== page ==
OPPORTUNITIES to survey the newborn human infant for the occurrence of a wide variety of aminoacidopathies and to determine "normal" variation in plasma amino acid composition at this age have been rather limited. Most mass screening programs have focused on a single amino acid. The adaptation of simple modified partition chromatographic techniques1,2 to the analysis of amino acids in whole blood or plasma provided the opportunity to perform mass screening for many aminoacidopathies and to evaluate the worth of this endeavor. It was a subject of great interest to Dr. Efron,3 and one which she pioneered with Dr. MacCready and other colleagues until she could work no longer.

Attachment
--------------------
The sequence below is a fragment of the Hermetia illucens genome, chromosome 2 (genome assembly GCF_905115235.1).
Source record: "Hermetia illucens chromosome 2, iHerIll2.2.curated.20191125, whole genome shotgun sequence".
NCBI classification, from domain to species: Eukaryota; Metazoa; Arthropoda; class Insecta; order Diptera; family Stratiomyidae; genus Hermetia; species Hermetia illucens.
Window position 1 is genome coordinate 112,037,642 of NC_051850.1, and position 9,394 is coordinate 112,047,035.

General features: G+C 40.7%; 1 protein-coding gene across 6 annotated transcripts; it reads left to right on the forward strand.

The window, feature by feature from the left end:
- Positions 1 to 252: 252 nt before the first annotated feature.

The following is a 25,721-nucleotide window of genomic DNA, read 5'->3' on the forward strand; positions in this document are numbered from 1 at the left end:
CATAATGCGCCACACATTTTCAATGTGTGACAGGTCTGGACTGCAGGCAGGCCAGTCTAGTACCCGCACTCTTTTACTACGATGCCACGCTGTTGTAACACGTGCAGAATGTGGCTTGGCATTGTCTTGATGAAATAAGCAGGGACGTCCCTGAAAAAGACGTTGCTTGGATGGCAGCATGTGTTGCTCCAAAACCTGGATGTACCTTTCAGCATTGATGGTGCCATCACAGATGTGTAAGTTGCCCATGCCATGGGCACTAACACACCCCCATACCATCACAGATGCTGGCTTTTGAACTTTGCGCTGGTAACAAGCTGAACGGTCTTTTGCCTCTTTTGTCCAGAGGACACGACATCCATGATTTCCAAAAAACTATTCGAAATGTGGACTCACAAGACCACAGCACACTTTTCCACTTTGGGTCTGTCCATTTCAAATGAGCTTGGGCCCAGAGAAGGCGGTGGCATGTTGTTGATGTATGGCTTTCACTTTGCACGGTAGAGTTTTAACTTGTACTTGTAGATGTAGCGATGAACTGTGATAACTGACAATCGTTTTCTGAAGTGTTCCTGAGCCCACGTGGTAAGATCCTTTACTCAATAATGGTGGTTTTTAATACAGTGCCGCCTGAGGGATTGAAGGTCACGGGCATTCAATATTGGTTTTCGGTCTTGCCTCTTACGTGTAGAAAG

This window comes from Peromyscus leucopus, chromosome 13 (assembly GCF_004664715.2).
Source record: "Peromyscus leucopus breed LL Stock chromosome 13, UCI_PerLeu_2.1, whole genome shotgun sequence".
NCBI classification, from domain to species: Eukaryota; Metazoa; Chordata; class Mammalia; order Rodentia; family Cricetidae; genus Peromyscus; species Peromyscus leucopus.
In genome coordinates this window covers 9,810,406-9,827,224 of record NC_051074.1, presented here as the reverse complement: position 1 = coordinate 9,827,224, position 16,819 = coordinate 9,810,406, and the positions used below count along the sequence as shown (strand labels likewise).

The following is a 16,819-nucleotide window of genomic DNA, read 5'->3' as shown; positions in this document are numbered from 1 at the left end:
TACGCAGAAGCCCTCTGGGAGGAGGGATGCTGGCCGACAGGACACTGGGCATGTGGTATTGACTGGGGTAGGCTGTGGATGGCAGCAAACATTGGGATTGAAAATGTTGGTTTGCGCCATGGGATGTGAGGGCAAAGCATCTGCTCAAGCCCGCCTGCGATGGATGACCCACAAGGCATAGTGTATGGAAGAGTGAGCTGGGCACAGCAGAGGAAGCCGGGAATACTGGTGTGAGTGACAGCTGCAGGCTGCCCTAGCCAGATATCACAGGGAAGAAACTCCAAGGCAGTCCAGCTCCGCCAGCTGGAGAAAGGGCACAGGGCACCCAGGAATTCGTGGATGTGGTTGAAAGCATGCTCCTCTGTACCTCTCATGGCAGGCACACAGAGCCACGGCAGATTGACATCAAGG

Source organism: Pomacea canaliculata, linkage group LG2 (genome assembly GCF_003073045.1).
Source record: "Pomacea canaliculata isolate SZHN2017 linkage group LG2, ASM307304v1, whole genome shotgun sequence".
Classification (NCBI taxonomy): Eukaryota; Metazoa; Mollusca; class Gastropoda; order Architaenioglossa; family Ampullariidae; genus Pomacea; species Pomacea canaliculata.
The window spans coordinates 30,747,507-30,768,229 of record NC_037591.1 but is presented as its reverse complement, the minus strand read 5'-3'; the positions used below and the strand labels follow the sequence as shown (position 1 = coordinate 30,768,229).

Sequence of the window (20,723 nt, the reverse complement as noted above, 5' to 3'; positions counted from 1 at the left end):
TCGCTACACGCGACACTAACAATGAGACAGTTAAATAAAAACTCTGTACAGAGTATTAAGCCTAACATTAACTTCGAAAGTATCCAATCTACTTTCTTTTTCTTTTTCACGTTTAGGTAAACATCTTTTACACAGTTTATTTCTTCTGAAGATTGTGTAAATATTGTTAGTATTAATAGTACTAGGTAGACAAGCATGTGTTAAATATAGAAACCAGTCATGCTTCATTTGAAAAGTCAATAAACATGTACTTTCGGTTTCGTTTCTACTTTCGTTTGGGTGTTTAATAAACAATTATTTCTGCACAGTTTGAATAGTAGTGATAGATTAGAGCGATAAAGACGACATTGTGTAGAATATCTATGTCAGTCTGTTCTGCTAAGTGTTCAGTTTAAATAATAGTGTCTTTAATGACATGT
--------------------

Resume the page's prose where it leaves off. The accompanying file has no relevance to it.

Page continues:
In this communication we report on a survey of 36,172 infants, in whom a measured volume of plasma was examined by partition chromatography. Our report follows that completed by Dr. Levy4 after Dr. Efron died, in which her survey
Clow C, Scriver CR, Davies E. Results of Mass Screening for Hyperaminoacidemias in the Newborn Infant. Am J Dis Child. 1969;117(1):48–53. doi:10.1001/archpedi.1969.02100030050005
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